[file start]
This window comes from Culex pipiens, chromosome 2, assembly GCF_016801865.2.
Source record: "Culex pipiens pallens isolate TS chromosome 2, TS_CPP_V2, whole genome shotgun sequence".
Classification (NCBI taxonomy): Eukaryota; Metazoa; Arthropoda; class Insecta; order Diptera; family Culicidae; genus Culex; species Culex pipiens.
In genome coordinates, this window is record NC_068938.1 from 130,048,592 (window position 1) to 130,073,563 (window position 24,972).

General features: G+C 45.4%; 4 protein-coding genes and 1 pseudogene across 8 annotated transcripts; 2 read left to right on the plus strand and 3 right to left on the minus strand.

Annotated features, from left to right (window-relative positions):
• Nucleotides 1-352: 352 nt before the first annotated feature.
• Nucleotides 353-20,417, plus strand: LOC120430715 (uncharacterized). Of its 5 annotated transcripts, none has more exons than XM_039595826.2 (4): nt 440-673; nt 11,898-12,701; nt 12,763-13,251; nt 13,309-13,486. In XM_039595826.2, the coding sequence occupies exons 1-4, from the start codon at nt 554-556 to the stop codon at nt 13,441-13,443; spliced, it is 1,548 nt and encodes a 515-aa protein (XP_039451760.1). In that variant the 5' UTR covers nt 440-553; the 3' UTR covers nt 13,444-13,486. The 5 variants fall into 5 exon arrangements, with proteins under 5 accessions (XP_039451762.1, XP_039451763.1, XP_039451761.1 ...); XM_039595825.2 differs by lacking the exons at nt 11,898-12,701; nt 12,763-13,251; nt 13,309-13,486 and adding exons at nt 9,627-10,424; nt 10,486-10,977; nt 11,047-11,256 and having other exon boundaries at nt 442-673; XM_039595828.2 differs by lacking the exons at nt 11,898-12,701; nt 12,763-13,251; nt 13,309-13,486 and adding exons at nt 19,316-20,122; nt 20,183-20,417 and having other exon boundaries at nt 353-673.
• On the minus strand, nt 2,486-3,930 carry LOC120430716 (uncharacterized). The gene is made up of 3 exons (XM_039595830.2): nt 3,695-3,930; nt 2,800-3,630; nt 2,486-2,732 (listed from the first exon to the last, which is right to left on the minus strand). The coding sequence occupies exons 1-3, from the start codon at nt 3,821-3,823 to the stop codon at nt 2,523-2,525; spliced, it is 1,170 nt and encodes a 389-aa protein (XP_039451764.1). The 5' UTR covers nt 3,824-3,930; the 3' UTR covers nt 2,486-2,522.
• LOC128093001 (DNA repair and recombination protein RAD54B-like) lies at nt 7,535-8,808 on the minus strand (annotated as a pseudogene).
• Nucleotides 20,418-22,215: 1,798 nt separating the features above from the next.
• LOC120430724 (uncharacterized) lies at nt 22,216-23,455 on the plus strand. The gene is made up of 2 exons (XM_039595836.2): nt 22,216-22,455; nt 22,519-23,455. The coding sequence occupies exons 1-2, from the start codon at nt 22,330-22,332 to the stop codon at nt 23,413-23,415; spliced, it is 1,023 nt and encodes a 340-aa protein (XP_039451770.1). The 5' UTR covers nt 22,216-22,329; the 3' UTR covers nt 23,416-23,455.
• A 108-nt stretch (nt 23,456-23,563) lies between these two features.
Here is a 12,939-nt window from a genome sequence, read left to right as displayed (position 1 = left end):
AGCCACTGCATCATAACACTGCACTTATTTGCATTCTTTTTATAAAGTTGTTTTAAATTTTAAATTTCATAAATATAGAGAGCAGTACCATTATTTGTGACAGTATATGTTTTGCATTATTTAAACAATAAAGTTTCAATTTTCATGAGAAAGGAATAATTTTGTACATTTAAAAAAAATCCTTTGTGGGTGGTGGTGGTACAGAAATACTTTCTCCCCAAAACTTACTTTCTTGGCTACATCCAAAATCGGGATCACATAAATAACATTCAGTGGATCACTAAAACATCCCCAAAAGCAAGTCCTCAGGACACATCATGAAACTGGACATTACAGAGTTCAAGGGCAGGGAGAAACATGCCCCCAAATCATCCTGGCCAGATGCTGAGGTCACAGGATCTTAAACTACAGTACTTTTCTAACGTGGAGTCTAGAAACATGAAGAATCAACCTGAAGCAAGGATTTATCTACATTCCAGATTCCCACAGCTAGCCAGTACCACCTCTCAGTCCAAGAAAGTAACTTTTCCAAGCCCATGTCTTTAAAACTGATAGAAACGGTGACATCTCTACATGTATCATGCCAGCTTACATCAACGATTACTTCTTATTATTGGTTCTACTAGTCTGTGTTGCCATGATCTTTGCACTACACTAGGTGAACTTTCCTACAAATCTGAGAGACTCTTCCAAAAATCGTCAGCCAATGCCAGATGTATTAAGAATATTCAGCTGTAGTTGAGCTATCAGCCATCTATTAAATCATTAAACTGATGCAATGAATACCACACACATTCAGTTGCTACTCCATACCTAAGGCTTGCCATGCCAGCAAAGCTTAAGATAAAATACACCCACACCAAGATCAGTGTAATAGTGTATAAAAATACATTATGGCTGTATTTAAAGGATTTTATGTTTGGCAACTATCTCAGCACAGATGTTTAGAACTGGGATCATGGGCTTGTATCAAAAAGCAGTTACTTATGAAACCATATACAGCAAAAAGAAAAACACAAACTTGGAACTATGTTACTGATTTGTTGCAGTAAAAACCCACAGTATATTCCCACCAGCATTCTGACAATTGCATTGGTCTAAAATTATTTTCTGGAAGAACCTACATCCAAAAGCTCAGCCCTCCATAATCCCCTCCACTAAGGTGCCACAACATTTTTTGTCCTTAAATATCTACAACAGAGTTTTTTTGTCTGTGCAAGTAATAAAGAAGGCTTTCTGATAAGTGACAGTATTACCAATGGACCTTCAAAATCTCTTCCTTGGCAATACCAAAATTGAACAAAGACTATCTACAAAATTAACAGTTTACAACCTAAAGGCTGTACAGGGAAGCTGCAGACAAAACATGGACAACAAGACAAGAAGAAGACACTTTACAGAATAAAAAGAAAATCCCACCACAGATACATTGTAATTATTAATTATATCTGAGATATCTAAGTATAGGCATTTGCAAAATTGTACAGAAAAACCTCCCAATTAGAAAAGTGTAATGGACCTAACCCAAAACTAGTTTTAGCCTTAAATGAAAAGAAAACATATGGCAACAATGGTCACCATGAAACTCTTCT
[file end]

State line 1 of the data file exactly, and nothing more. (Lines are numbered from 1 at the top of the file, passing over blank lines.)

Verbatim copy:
This window comes from Culex pipiens, chromosome 2, assembly GCF_016801865.2.